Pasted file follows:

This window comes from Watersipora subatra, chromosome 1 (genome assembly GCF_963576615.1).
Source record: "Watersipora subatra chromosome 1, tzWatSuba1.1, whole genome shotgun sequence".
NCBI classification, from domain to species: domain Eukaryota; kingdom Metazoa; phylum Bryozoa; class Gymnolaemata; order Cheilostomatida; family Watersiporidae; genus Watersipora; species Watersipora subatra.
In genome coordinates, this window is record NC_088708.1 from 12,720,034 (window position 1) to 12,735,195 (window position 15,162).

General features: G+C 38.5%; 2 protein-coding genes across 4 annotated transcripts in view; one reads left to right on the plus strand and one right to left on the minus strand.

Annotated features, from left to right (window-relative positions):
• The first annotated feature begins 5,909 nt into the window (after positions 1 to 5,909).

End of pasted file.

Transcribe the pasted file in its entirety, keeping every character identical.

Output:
This window comes from Watersipora subatra, chromosome 1 (genome assembly GCF_963576615.1).
Source record: "Watersipora subatra chromosome 1, tzWatSuba1.1, whole genome shotgun sequence".
NCBI classification, from domain to species: domain Eukaryota; kingdom Metazoa; phylum Bryozoa; class Gymnolaemata; order Cheilostomatida; family Watersiporidae; genus Watersipora; species Watersipora subatra.
In genome coordinates, this window is record NC_088708.1 from 12,720,034 (window position 1) to 12,735,195 (window position 15,162).

General features: G+C 38.5%; 2 protein-coding genes across 4 annotated transcripts in view; one reads left to right on the plus strand and one right to left on the minus strand.

Annotated features, from left to right (window-relative positions):
• The first annotated feature begins 5,909 nt into the window (after positions 1 to 5,909).